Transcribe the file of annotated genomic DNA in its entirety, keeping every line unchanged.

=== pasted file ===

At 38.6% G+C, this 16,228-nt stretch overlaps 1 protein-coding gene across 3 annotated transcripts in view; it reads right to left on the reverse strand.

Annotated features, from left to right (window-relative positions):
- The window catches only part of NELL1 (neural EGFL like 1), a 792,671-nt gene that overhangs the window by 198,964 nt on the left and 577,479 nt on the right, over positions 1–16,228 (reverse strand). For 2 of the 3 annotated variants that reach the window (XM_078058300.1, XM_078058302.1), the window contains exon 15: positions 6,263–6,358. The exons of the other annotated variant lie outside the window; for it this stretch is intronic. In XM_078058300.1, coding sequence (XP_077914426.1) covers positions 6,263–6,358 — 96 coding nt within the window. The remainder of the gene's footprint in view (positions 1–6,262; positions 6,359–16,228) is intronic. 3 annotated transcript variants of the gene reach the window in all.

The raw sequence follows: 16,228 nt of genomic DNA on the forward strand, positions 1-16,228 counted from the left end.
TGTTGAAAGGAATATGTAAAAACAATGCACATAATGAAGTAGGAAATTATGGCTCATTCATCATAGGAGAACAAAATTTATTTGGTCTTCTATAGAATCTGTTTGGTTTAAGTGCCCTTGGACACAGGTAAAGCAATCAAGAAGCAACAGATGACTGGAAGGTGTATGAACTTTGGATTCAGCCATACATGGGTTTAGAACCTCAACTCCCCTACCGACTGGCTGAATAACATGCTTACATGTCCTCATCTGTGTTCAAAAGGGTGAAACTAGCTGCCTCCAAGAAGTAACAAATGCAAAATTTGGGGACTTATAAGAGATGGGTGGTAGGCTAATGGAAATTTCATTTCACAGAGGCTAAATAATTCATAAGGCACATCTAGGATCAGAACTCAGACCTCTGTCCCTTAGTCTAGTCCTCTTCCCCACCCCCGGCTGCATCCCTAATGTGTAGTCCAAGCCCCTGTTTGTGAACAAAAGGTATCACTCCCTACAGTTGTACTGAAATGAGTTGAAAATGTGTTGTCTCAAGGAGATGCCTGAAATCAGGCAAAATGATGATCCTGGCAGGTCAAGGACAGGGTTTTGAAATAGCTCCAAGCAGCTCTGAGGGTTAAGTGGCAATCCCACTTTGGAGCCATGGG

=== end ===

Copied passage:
At 38.6% G+C, this 16,228-nt stretch overlaps 1 protein-coding gene across 3 annotated transcripts in view; it reads right to left on the reverse strand.

Annotated features, from left to right (window-relative positions):
- The window catches only part of NELL1 (neural EGFL like 1), a 792,671-nt gene that overhangs the window by 198,964 nt on the left and 577,479 nt on the right, over positions 1–16,228 (reverse strand). For 2 of the 3 annotated variants that reach the window (XM_078058300.1, XM_078058302.1), the window contains exon 15: positions 6,263–6,358. The exons of the other annotated variant lie outside the window; for it this stretch is intronic. In XM_078058300.1, coding sequence (XP_077914426.1) covers positions 6,263–6,358 — 96 coding nt within the window. The remainder of the gene's footprint in view (positions 1–6,262; positions 6,359–16,228) is intronic. 3 annotated transcript variants of the gene reach the window in all.

The raw sequence follows: 16,228 nt of genomic DNA on the forward strand, positions 1-16,228 counted from the left end.
TGTTGAAAGGAATATGTAAAAACAATGCACATAATGAAGTAGGAAATTATGGCTCATTCATCATAGGAGAACAAAATTTATTTGGTCTTCTATAGAATCTGTTTGGTTTAAGTGCCCTTGGACACAGGTAAAGCAATCAAGAAGCAACAGATGACTGGAAGGTGTATGAACTTTGGATTCAGCCATACATGGGTTTAGAACCTCAACTCCCCTACCGACTGGCTGAATAACATGCTTACATGTCCTCATCTGTGTTCAAAAGGGTGAAACTAGCTGCCTCCAAGAAGTAACAAATGCAAAATTTGGGGACTTATAAGAGATGGGTGGTAGGCTAATGGAAATTTCATTTCACAGAGGCTAAATAATTCATAAGGCACATCTAGGATCAGAACTCAGACCTCTGTCCCTTAGTCTAGTCCTCTTCCCCACCCCCGGCTGCATCCCTAATGTGTAGTCCAAGCCCCTGTTTGTGAACAAAAGGTATCACTCCCTACAGTTGTACTGAAATGAGTTGAAAATGTGTTGTCTCAAGGAGATGCCTGAAATCAGGCAAAATGATGATCCTGGCAGGTCAAGGACAGGGTTTTGAAATAGCTCCAAGCAGCTCTGAGGGTTAAGTGGCAATCCCACTTTGGAGCCATGGG